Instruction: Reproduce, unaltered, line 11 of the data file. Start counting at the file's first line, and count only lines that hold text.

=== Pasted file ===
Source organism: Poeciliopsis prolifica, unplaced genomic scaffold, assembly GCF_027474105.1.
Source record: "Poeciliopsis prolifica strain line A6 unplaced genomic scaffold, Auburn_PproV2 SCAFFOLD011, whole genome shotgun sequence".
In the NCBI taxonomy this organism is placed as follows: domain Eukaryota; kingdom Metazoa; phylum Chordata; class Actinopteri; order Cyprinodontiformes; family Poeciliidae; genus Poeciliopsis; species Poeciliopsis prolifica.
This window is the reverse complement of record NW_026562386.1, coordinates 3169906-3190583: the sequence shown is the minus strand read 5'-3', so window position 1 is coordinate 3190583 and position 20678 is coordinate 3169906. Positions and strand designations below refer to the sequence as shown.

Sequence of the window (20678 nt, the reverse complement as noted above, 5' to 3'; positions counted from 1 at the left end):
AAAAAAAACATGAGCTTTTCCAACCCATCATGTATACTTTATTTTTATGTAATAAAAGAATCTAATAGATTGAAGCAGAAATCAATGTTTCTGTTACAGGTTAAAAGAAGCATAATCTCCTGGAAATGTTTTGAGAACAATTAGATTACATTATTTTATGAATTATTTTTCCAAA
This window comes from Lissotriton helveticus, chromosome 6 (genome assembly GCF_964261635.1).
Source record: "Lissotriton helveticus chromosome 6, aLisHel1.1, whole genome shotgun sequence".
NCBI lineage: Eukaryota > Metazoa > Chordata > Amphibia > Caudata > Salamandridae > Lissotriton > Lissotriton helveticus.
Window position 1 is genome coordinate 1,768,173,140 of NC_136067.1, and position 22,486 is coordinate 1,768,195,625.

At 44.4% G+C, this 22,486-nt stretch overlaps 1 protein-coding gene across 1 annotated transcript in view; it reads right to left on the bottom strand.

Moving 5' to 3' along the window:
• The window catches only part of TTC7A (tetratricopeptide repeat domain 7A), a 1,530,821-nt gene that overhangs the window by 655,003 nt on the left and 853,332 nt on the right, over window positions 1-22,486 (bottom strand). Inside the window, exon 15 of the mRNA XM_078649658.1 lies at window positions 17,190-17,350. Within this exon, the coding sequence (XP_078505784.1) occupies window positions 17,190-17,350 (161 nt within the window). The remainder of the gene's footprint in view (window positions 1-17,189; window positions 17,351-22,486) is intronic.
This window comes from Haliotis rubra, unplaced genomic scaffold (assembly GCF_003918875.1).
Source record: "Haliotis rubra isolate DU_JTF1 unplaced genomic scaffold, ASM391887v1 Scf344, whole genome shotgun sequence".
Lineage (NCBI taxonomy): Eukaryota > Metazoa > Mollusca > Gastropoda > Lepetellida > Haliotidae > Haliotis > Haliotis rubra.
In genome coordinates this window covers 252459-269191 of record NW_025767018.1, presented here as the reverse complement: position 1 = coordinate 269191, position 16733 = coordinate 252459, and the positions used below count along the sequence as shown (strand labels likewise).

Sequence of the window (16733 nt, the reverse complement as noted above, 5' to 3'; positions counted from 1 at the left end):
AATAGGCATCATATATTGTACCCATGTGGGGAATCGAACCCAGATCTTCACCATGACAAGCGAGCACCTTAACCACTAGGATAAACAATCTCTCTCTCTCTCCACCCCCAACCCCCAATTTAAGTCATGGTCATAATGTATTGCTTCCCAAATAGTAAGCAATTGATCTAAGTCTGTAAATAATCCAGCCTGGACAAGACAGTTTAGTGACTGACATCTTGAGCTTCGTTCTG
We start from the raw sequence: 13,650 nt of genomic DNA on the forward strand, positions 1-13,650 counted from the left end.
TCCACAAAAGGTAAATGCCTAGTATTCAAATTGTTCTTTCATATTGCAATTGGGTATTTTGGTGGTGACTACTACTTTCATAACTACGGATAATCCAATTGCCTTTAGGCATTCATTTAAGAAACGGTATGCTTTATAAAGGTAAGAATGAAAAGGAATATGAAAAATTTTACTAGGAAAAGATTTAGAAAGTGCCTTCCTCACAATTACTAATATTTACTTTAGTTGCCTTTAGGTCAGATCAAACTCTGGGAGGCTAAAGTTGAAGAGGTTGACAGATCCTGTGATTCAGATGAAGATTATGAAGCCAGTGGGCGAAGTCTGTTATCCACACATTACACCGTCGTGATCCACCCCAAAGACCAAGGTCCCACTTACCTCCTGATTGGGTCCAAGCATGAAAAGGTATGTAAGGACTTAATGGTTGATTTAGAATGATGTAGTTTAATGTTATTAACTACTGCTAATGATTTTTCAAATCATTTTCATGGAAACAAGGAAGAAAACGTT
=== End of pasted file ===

At 44.4% G+C, this 22,486-nt stretch overlaps 1 protein-coding gene across 1 annotated transcript in view; it reads right to left on the bottom strand.